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Professor Blackie on the' Land Laws.

(From the S.otsman.)

The eighth annual assembly of the Gaelic Society of Inverness took place recently. Professor Blackie discoursed on the depopulation of the Highlands, and a need of a reform of the land laws. On this latter subject he argued that we must buckle ourselves to the readjustment of these laws, and ho contended that by universal admission they were in some respects the worst possible, and directly calculated to keep up rather than to break down the unnatural antagonism of interests between the lords of the land and-the occupiers of the soil to which our present abnormal agrarian condition was mainly attributable. We must, said the Professor, look upon the accumulation of large estates in the hands of a few as an exceptional phenomenon, which a wise legislature will think it a plain duty to counteract rather than to encourage ; and this can easily be done when the duty is once clearly acknowledged, by modifying the law of succession, by rendering illegal all testamentary dispositions of land under whatever guise to persons not yet living, by declaring war, root and branch, against the entail system, by removing without mercy the artificial hindrances which our system of conveyancing lays on the transfer of landed property, by adjusting our laws of land tenure, so as to make them always lean with a kindly partiality to the weaker rather than to the stronger party in the contract, by setting a strict limit to the spouting propensities of idle gentlemanship in every case when it tends to encroach on the industrial use of soil by imposing a swinging tax on all absentee proprietors, as persons who, while they drain the country of its money, make no social return to the district from which they derive their social importance ; and finally, if it should be necessary, by establishing a national fund for assisting small tenants and crofters in favorable situations to buy up their tenant-right and constitute themselves into peasant proprietors with absolute ownership. In the natural course of things, if Britain isnot to be ruined, these changes must come; and it were the wisdom of our aristocracy, than whom as a whole a more respectable body does not exist in Europe, to take the lead in a series of well-calcu-lated reforms tending to give more independence and manhood to the cultivators of the soil, rather than by opposing them to fan the flame of a great agrarian revolution which may break out volcanically, and overwhelm them perhaps at no distant date.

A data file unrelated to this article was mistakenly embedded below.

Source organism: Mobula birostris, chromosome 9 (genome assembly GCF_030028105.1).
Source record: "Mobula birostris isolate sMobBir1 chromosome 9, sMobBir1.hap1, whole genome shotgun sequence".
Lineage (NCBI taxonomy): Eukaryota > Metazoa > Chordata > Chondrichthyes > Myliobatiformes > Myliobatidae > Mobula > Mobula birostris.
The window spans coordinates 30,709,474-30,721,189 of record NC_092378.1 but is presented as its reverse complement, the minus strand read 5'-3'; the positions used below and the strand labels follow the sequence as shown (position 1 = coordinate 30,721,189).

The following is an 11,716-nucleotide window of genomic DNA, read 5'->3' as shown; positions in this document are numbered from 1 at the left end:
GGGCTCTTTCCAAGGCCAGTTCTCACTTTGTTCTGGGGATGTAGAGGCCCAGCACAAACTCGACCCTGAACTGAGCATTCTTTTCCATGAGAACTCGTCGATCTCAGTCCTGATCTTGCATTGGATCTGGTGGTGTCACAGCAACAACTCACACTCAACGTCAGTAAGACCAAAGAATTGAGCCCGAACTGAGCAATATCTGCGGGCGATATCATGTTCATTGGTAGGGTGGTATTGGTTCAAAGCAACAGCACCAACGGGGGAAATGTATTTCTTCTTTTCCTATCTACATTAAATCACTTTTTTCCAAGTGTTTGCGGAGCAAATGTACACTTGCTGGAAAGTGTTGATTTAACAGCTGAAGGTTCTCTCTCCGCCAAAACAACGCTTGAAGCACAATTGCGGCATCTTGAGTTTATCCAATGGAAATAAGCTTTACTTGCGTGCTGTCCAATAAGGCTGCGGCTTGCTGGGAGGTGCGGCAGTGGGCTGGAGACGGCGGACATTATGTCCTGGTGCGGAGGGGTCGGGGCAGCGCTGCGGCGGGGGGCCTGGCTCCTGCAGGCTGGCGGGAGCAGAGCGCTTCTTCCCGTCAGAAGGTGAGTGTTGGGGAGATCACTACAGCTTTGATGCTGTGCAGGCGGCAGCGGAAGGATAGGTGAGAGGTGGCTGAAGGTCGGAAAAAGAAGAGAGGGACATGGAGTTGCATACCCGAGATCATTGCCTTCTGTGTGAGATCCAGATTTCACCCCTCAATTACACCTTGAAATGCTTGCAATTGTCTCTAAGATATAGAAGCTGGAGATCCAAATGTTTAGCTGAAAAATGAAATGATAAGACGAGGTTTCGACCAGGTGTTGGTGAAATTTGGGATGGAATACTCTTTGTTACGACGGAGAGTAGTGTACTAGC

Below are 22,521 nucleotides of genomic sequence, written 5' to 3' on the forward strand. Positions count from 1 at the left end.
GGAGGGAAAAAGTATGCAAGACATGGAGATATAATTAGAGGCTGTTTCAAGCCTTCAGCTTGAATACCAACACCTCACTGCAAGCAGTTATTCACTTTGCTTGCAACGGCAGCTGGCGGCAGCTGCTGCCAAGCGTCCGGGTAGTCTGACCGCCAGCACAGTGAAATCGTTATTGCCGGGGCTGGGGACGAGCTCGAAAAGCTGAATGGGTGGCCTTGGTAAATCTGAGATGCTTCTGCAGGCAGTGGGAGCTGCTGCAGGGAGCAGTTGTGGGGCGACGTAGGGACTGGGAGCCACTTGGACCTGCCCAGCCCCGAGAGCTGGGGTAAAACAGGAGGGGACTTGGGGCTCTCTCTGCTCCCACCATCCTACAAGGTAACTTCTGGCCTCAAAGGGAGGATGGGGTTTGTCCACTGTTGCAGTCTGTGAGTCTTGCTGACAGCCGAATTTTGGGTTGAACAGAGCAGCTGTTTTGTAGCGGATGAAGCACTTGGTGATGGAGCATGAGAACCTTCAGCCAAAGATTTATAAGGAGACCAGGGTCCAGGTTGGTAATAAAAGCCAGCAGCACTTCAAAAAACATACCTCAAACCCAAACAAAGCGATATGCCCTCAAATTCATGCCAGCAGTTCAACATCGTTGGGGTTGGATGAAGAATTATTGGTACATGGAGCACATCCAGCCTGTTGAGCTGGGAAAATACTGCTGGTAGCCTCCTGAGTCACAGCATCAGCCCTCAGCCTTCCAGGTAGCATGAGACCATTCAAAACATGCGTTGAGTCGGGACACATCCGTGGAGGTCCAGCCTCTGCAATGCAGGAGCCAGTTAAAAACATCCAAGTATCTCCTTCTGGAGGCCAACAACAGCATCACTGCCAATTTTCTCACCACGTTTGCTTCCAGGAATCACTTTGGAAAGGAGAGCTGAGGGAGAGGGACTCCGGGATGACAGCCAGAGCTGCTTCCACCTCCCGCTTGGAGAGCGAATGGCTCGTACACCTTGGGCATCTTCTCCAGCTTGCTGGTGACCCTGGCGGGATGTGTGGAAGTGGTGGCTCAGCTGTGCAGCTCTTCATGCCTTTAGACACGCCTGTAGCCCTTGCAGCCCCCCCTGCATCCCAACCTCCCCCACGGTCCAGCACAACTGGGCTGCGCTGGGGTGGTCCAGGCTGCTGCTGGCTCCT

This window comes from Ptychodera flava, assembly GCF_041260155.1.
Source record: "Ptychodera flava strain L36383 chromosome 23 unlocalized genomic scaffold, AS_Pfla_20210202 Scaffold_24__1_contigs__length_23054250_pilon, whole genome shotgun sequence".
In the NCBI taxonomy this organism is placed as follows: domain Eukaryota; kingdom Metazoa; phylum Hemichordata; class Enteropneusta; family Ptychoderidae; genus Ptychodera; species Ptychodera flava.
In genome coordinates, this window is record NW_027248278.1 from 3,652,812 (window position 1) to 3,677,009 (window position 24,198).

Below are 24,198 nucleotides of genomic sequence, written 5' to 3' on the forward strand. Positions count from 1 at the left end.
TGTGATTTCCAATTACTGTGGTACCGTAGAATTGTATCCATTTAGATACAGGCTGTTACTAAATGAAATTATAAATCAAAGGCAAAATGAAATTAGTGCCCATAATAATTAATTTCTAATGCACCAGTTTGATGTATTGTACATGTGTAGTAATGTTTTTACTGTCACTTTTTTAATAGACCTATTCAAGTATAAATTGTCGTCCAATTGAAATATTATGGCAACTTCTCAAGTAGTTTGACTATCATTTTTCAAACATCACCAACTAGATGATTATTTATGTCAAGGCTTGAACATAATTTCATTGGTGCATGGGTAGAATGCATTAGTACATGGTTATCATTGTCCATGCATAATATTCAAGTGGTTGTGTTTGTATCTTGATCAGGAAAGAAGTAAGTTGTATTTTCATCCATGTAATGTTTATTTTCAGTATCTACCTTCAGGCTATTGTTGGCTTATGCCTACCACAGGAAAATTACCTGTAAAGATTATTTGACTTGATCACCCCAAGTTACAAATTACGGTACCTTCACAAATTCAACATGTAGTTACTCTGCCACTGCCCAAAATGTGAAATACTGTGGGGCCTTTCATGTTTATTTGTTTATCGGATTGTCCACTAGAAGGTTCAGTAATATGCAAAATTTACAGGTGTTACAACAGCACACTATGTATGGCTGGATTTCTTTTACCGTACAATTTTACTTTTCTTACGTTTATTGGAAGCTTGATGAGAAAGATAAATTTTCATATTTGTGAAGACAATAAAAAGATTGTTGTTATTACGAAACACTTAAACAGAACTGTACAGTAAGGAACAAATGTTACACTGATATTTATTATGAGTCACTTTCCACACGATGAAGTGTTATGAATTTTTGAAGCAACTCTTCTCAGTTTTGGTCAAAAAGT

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Professor Blackie on the' Land Laws. Ashburton Guardian, Volume I, Issue 19, 8 November 1879

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